WASHINGTON D.C., United States of America, April 6, 2016 – A team from the International Monetary Fund (IMF) led by Roger Nord, IMF Mission Chief and Deputy Director of the African Department, visited Kampala from March 21 to April 6, to conduct the sixth review of Uganda’s economic program supported by the Policy Support Instrument (PSI).
At the end of the mission, Mr. Nord issued the following statement:
“In a complex global, regional, and domestic environment, affected by election-related uncertainties, Uganda’s economy continued to perform well. Economic growth is expected to reach 5 percent in the current fiscal year and accelerate to 5.5 percent in FY2016/17, supported by the scaling up of infrastructure investment. Following a sharp depreciation of the shilling, inflation increased, with core inflation reaching 7.6 percent in December 2015, though it has since then decelerated to 6.9 percent.
“Performance under the PSI has been mixed. There has been progress on increasing tax revenue, strengthening international reserves, extending the Treasury Single Account to local governments, and establishing public investment management guidelines. The decisive monetary policy response, in the context of appropriate exchange rate flexibility, contributed to the stabilization of the shilling and successfully curbed inflation expectations. However, the end-December 2015 overall deficit target was not met, poverty reducing expenditures were below target, and some structural reforms suffered delays.
“The mission commends the authorities for the steadfast implementation of fiscal policy in a complex electoral environment. Revenue over-performed through end-December 2015 and expenditure pressures were reasonably well controlled. While some fiscal tightening had been envisaged in late 2015 in the face of significant exchange rate pressures, the economy subsequently stabilized more rapidly than expected, leading the authorities to revert to the original budget targets. However, there were some renewed fiscal pressures in early 2016, including a slowdown in revenue and some additional spending. The mission welcomes that the supplementary budget currently before parliament aims at minimizing year-end slippages. The mission encourages the authorities to strengthen efforts to boost taxpayer compliance to compensate for the revenue shortfall.
“The mission welcomes the 2016/17 budget currently before parliament, which envisages a continued scaling-up of infrastructure investment while boosting domestic revenue by 0.5 percent of GDP, in line with the objective to raise Uganda’s revenue performance to levels observed in regional and other peers. The mission encourages the authorities to continue building capacity and controls to manage large public investment projects. It will also be important to avoid within-year reallocations from public investment to less productive government spending.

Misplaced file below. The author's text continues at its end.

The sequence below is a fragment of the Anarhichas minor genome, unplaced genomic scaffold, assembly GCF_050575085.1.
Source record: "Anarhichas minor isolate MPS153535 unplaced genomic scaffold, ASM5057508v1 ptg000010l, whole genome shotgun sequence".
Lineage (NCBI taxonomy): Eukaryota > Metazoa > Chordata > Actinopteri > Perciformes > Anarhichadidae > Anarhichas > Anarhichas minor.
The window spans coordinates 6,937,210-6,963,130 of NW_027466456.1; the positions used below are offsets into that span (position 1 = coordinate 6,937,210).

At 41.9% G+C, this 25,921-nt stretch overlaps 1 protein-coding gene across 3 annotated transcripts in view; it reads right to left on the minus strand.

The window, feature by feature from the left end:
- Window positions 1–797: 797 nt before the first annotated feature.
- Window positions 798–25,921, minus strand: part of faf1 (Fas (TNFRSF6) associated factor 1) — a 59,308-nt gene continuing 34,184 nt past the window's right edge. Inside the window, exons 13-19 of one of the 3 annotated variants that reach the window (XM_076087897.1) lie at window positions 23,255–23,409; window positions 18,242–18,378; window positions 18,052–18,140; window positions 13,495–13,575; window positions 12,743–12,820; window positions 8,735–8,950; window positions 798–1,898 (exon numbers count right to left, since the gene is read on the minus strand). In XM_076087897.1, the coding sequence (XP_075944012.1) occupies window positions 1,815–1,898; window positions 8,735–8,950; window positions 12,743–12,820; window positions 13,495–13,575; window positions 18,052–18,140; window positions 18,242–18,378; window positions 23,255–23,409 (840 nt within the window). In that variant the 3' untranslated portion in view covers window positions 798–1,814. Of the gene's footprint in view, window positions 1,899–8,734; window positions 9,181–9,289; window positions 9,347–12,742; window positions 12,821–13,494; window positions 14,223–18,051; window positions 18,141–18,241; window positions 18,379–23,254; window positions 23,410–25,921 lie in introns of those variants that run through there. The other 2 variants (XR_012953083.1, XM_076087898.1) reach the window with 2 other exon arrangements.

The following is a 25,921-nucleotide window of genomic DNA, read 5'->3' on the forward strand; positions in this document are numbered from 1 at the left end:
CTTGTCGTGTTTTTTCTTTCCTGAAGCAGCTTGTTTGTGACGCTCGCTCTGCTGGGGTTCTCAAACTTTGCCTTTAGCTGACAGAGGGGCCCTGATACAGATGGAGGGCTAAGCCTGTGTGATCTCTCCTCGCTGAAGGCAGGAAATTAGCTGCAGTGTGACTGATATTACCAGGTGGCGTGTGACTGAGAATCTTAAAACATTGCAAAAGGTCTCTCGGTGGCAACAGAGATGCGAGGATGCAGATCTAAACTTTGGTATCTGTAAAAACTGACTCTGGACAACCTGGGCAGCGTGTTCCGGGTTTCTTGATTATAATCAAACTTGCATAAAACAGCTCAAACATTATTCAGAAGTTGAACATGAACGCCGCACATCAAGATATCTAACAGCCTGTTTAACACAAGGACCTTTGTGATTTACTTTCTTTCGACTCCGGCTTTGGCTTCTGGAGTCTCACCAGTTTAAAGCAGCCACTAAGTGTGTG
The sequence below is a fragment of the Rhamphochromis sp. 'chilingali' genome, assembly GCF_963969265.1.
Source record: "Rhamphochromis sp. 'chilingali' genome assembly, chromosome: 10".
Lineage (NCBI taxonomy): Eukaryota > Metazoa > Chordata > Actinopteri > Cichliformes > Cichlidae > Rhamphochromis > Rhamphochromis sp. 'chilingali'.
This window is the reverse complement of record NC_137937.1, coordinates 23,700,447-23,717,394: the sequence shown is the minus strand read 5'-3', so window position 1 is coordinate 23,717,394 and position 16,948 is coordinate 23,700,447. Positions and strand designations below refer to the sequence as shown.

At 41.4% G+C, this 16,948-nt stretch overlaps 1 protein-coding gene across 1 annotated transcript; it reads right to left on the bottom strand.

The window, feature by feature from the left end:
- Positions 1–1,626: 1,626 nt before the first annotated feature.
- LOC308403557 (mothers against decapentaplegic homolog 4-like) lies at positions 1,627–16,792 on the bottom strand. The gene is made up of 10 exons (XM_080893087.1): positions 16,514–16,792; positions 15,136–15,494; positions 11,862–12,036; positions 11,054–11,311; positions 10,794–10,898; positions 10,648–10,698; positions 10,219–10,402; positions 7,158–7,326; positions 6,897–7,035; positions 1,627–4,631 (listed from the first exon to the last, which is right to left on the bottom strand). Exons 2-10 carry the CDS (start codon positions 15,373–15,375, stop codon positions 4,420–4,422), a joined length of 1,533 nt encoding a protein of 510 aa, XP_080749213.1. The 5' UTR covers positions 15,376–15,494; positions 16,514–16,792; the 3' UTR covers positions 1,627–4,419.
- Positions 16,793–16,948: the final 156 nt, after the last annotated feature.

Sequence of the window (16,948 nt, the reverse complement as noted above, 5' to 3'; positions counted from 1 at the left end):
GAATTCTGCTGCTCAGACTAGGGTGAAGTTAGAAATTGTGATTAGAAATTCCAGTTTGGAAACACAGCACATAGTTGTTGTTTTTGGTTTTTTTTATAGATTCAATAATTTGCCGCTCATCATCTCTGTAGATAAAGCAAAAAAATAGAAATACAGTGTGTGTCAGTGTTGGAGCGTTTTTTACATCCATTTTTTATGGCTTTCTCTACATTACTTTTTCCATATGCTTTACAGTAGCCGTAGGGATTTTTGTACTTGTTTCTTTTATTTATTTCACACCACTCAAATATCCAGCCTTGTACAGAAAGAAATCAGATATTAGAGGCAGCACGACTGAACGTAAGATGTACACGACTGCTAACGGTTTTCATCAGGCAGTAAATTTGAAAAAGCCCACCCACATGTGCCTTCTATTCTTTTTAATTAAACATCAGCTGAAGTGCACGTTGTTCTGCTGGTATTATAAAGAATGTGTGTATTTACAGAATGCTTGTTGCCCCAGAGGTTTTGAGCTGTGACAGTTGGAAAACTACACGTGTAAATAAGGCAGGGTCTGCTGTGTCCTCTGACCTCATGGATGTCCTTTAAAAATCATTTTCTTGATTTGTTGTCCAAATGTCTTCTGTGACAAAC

“The mission welcomes the decision by the Bank of Uganda (BOU) to lower the central bank rate, consistent with the forecast of core inflation returning to its medium-term target. The mission commends the BOU for its effective communication strategy, which contributed to well-anchored inflation expectations, reflected in sharply falling yields in recent weeks. The appropriate easing of monetary policy should provide a welcome boost to private sector credit growth and support economic activity.
“The mission welcomes the approval of the amendments to the Financial Institutions Act, expected to foster credit expansion and deepen the financial sector. The mission encourages the authorities to expedite the adoption of appropriate regulations to implement the new Public Finance Management Act in line with international best practice. The mission also urges the authorities to complete the reconciliation and validation of the stock of domestic payment arrears and take all necessary measures to avoid their recurrence.
“The mission is reassured by ongoing efforts to ensure Uganda’s prompt exit from the Financial Action Task-Force’s list of jurisdictions with strategic deficiencies in the legal framework for combating money laundering and the financing of terrorism (AML/CFT). The mission urges the authorities to take the necessary steps to facilitate the prompt exit, including by passing the amendments to the Anti-Money Laundering Act and the Insurance Act before May 2016.
“The mission met with Hon. Mr. Matia Kasaija, Minister of Finance, Planning and Economic Development; Professor Emmanuel Tumusiime-Mutebile, Governor of the Bank of Uganda; Mr. Keith Muhakanizi, Permanent Secretary/Secretary of Treasury; and other senior government officials, and representatives from the business, and international communities. The mission thanks all counterparts for their collaboration.
“IMF Executive Board consideration of the sixth review of the PSI-supported program is expected by end-June 2016.”
 The PSI is an instrument of the IMF designed for countries that do not need balance of payments financial support. The PSI helps countries design effective economic programs that, once approved by the IMF’s Executive Board, signal to donors, multilateral development banks, and markets the Fund’s endorsement of a member’s policies (seehttp://www.imf.org/external/np/exr/facts/psi.htm). Details on Uganda’s current PSI are available at imf.org/uganda.